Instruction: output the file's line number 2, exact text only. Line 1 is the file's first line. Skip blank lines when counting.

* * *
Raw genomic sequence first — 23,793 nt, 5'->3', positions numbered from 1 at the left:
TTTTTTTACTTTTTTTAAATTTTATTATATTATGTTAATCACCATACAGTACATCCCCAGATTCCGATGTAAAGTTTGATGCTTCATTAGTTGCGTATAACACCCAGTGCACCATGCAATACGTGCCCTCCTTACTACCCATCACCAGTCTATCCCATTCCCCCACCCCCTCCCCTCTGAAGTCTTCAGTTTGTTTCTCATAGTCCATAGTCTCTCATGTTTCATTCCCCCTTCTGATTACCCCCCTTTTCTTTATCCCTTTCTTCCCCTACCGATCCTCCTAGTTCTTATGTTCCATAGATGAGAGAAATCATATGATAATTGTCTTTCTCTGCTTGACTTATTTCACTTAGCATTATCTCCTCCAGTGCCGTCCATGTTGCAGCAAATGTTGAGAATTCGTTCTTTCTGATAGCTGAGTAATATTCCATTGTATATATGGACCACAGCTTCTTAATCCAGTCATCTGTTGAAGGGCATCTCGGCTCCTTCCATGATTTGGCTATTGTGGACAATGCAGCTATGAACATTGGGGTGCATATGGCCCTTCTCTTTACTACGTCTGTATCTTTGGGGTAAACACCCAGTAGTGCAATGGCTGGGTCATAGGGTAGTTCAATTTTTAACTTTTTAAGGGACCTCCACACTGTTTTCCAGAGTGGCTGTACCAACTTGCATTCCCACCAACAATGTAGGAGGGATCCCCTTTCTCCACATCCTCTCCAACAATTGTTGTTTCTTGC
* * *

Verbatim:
TTTTTTTACTTTTTTTAAATTTTATTATATTATGTTAATCACCATACAGTACATCCCCAGATTCCGATGTAAAGTTTGATGCTTCATTAGTTGCGTATAACACCCAGTGCACCATGCAATACGTGCCCTCCTTACTACCCATCACCAGTCTATCCCATTCCCCCACCCCCTCCCCTCTGAAGTCTTCAGTTTGTTTCTCATAGTCCATAGTCTCTCATGTTTCATTCCCCCTTCTGATTACCCCCCTTTTCTTTATCCCTTTCTTCCCCTACCGATCCTCCTAGTTCTTATGTTCCATAGATGAGAGAAATCATATGATAATTGTCTTTCTCTGCTTGACTTATTTCACTTAGCATTATCTCCTCCAGTGCCGTCCATGTTGCAGCAAATGTTGAGAATTCGTTCTTTCTGATAGCTGAGTAATATTCCATTGTATATATGGACCACAGCTTCTTAATCCAGTCATCTGTTGAAGGGCATCTCGGCTCCTTCCATGATTTGGCTATTGTGGACAATGCAGCTATGAACATTGGGGTGCATATGGCCCTTCTCTTTACTACGTCTGTATCTTTGGGGTAAACACCCAGTAGTGCAATGGCTGGGTCATAGGGTAGTTCAATTTTTAACTTTTTAAGGGACCTCCACACTGTTTTCCAGAGTGGCTGTACCAACTTGCATTCCCACCAACAATGTAGGAGGGATCCCCTTTCTCCACATCCTCTCCAACAATTGTTGTTTCTTGC